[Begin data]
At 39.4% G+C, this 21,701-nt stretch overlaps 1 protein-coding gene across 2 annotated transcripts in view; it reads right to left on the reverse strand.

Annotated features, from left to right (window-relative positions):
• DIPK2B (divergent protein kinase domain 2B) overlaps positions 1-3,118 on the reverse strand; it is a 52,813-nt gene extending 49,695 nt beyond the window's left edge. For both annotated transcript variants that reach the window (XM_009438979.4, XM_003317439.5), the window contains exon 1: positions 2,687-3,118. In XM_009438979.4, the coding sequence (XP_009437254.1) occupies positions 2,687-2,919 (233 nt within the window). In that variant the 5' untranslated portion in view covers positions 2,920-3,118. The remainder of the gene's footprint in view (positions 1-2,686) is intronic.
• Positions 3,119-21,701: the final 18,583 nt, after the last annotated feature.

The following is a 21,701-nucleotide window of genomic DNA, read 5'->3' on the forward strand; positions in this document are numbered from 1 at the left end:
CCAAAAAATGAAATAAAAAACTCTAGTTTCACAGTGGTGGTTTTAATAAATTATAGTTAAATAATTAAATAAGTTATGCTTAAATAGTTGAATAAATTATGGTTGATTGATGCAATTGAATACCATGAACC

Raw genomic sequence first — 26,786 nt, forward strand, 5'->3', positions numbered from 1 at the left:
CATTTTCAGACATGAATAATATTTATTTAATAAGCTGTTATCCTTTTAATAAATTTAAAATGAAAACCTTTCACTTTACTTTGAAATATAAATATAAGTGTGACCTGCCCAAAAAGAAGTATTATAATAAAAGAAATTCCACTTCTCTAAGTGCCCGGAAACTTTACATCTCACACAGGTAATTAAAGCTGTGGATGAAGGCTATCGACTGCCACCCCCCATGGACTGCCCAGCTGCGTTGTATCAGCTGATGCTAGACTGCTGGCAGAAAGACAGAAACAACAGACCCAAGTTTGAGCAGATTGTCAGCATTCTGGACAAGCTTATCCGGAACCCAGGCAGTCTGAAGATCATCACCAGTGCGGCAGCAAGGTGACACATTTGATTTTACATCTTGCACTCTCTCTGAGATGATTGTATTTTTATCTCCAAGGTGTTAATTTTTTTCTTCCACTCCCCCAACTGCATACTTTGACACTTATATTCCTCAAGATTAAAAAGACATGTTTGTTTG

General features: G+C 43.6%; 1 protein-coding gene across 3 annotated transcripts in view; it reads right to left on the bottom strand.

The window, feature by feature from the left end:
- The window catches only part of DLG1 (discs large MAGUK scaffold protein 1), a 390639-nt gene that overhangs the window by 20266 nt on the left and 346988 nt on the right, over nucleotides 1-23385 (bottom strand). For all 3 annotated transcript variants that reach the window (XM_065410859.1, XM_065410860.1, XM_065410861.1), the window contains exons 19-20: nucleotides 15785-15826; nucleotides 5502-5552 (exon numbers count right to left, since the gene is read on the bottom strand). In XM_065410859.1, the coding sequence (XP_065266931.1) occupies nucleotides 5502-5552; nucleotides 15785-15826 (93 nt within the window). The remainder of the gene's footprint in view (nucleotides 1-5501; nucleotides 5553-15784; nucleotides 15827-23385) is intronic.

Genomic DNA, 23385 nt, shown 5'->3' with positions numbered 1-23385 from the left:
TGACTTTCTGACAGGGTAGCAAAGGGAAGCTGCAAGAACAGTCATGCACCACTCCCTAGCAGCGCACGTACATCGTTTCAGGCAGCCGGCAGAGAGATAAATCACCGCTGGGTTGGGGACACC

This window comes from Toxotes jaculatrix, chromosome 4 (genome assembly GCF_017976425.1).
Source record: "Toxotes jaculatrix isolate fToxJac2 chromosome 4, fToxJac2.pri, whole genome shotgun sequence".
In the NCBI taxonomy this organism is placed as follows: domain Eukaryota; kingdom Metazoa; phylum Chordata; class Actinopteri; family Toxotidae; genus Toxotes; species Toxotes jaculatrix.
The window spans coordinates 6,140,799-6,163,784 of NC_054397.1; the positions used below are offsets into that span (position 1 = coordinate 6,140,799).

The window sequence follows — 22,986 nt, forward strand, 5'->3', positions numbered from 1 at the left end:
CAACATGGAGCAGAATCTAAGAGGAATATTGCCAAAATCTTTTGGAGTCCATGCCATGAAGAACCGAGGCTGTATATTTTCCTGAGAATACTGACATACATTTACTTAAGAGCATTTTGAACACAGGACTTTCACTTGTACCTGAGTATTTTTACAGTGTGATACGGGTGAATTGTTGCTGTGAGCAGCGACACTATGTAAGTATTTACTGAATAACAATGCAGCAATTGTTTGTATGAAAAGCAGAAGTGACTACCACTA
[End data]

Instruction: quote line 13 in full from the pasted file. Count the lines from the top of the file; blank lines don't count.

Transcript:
TGACTTTCTGACAGGGTAGCAAAGGGAAGCTGCAAGAACAGTCATGCACCACTCCCTAGCAGCGCACGTACATCGTTTCAGGCAGCCGGCAGAGAGATAAATCACCGCTGGGTTGGGGACACC